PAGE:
Main content

### Course: AP®︎/College Calculus BC > Unit 6

Lesson 13: Using integration by parts- Integration by parts intro
- Integration by parts: ∫x⋅cos(x)dx
- Integration by parts: ∫ln(x)dx
- Integration by parts: ∫x²⋅𝑒ˣdx
- Integration by parts: ∫𝑒ˣ⋅cos(x)dx
- Integration by parts
- Integration by parts: definite integrals
- Integration by parts: definite integrals
- Integration by parts challenge
- Integration by parts review

© 2024 Khan AcademyTerms of usePrivacy PolicyCookie Notice

# Integration by parts: ∫ln(x)dx

This video shows how to find the antiderivative of the natural log of x using integration by parts. We rewrite the integral as ln(x) times 1dx, then choose f(x) = ln(x) and g'(x) = 1. The antiderivative is xln(x) - x + C. Created by Sal Khan.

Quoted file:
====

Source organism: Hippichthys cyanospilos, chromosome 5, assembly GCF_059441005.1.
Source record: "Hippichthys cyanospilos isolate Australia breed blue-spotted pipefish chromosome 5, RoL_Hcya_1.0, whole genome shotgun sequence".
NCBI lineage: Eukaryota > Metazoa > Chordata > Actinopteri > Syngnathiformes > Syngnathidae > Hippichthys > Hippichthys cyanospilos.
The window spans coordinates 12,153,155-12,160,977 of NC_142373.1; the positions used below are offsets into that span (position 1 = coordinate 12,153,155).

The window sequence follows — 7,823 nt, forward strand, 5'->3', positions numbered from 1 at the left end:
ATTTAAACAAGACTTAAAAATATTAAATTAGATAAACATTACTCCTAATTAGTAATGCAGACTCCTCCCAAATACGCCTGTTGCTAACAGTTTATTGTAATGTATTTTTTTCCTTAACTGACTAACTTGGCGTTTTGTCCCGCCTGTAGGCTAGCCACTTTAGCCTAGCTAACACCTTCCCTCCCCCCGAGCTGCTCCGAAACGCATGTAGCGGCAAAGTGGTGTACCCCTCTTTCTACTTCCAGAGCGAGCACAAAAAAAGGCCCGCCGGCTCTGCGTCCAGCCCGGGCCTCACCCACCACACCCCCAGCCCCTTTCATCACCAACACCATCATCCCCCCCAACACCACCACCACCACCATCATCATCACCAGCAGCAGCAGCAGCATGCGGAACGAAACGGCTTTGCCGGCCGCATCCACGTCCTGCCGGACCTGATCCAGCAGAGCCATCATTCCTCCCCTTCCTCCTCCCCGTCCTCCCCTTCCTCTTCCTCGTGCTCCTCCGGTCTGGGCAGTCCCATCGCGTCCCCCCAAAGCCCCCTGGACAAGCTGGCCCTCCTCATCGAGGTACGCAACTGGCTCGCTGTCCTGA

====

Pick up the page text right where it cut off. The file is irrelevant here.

## Want to join the conversation?

- f(x) = 1/ln(x),

is there a vertical asymptote at x=0 ?

I think that there is...is there?

Also, is the point x=1 a global minima?

I think not because ln(1) = 0 and therefore f(x) is not define there so it can't be minima.

What do you think?

Thanks.(8 votes)- I don't think there is a vertical asymptote at x=0 because lim(x-->0+) f(x) = 0(3 votes)

- When you differentiate the end result, don't you get ln(x)-1 rather than ln(x)?(12 votes)
- The calculation follows the chain rule : d/dx (x ln x ) = 1 * ln x + x * 1/x = ln x + 1

So, in d/dx (x ln x - x) you have to add d/dx (-x) = -1

Together : = ln x + 1 - 1 = ln x(4 votes)

- Can xlnx be written as ln x^2 ?